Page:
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Sending text messages on a smartphone or iPad can change the rhythm of brain waves in humans.[/caption]
Sending text messages on a smartphone or iPad can change the rhythm of brain waves in humans -- a finding that has significant implications for brain-computer interfacing, gaming and driving.
People communicate increasingly via text messaging, though little is known on the neurological effects of smartphone use.
To find out more about how our brains work during textual communication using smartphones, a team led by Mayo Clinic researcher William Tatum analysed data from 129 patients.
Their brain waves were monitored over a period of 16 months through electroencephalograms (EEGs) combined with video footage.
Dr Tatum found a unique 'texting rhythm' in approximately one in five patients who were using their smartphone to text message while having their brain waves monitored.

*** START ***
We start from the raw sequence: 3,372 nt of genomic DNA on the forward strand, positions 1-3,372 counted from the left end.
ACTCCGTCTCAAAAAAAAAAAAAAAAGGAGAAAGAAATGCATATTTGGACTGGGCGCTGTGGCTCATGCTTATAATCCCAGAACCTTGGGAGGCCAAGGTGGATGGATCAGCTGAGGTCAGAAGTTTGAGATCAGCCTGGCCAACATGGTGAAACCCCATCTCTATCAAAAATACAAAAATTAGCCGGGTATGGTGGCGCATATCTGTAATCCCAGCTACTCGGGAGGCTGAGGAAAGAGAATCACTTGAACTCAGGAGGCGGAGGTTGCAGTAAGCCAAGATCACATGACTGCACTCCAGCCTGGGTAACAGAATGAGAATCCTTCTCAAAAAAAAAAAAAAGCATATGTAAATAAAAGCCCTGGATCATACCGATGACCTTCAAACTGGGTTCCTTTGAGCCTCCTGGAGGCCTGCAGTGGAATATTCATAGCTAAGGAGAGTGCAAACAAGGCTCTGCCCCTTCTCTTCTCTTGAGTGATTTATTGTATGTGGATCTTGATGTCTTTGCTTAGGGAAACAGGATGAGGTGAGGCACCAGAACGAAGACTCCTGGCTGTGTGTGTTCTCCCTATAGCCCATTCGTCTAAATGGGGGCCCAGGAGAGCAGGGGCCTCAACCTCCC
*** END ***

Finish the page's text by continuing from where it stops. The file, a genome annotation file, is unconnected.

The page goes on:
"We believe this new rhythm is an objective metric of the brain's ability to process non-verbal information during use of electronic devices and that it is heavily connected to a widely distributed network augmented by attention or emotion," Dr Tatum commented.
The researchers asked patients to perform activities such as message texting, finger tapping and audio cellular telephone use in addition to tests of attention and cognitive function.
Only text messaging produced the newly observed brain rhythm, which was different than any previously described brain rhythm.
The unicity of the texting rhythm compared to other forms of mental stimulation could be caused by the combination of mental activity with motor and auditory-verbal neurological activity.
The 'texting rhythm' was also found in iPad users.
The researchers hypothesised that the presence of a different brain wave rhythm while using mobile, handheld devices might be caused by their smaller screens, which require more concentration.
“There is now a biological reason why people shouldn't text and drive - texting can change brain waves,” Dr Tatum added in a paper published in the journal Epilepsy & Behaviour
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